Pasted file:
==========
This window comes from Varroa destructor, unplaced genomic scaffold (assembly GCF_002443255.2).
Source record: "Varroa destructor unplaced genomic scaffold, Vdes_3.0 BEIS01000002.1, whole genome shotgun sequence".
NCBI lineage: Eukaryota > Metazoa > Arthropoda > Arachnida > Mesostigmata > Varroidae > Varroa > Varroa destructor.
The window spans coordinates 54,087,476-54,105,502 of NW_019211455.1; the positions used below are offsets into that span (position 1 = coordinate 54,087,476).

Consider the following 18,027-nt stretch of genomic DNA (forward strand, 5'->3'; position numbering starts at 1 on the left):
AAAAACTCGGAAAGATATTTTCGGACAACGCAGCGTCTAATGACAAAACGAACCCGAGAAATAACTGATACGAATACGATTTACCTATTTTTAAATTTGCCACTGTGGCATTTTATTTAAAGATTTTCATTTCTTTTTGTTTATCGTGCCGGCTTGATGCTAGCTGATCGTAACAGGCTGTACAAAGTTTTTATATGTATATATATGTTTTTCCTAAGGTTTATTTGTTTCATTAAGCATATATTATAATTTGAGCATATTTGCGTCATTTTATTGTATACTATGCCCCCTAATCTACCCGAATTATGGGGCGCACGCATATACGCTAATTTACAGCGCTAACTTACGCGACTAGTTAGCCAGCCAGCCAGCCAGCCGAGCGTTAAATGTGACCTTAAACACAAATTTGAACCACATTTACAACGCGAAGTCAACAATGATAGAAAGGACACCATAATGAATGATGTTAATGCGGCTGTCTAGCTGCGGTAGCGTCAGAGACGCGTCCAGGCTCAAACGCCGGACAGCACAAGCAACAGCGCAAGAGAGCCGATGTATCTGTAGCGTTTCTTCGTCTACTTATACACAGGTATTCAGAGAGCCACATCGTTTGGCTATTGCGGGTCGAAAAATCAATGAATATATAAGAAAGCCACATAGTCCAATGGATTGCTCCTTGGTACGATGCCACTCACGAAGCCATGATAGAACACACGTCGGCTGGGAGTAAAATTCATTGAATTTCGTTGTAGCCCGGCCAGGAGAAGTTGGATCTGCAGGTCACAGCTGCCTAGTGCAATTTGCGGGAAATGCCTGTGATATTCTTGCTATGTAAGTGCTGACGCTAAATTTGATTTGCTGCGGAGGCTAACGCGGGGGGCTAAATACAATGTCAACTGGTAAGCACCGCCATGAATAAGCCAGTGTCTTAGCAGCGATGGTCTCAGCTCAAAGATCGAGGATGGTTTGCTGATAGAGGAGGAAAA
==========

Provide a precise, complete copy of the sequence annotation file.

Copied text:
This window comes from Varroa destructor, unplaced genomic scaffold (assembly GCF_002443255.2).
Source record: "Varroa destructor unplaced genomic scaffold, Vdes_3.0 BEIS01000002.1, whole genome shotgun sequence".
NCBI lineage: Eukaryota > Metazoa > Arthropoda > Arachnida > Mesostigmata > Varroidae > Varroa > Varroa destructor.
The window spans coordinates 54,087,476-54,105,502 of NW_019211455.1; the positions used below are offsets into that span (position 1 = coordinate 54,087,476).

Consider the following 18,027-nt stretch of genomic DNA (forward strand, 5'->3'; position numbering starts at 1 on the left):
AAAAACTCGGAAAGATATTTTCGGACAACGCAGCGTCTAATGACAAAACGAACCCGAGAAATAACTGATACGAATACGATTTACCTATTTTTAAATTTGCCACTGTGGCATTTTATTTAAAGATTTTCATTTCTTTTTGTTTATCGTGCCGGCTTGATGCTAGCTGATCGTAACAGGCTGTACAAAGTTTTTATATGTATATATATGTTTTTCCTAAGGTTTATTTGTTTCATTAAGCATATATTATAATTTGAGCATATTTGCGTCATTTTATTGTATACTATGCCCCCTAATCTACCCGAATTATGGGGCGCACGCATATACGCTAATTTACAGCGCTAACTTACGCGACTAGTTAGCCAGCCAGCCAGCCAGCCGAGCGTTAAATGTGACCTTAAACACAAATTTGAACCACATTTACAACGCGAAGTCAACAATGATAGAAAGGACACCATAATGAATGATGTTAATGCGGCTGTCTAGCTGCGGTAGCGTCAGAGACGCGTCCAGGCTCAAACGCCGGACAGCACAAGCAACAGCGCAAGAGAGCCGATGTATCTGTAGCGTTTCTTCGTCTACTTATACACAGGTATTCAGAGAGCCACATCGTTTGGCTATTGCGGGTCGAAAAATCAATGAATATATAAGAAAGCCACATAGTCCAATGGATTGCTCCTTGGTACGATGCCACTCACGAAGCCATGATAGAACACACGTCGGCTGGGAGTAAAATTCATTGAATTTCGTTGTAGCCCGGCCAGGAGAAGTTGGATCTGCAGGTCACAGCTGCCTAGTGCAATTTGCGGGAAATGCCTGTGATATTCTTGCTATGTAAGTGCTGACGCTAAATTTGATTTGCTGCGGAGGCTAACGCGGGGGGCTAAATACAATGTCAACTGGTAAGCACCGCCATGAATAAGCCAGTGTCTTAGCAGCGATGGTCTCAGCTCAAAGATCGAGGATGGTTTGCTGATAGAGGAGGAAAA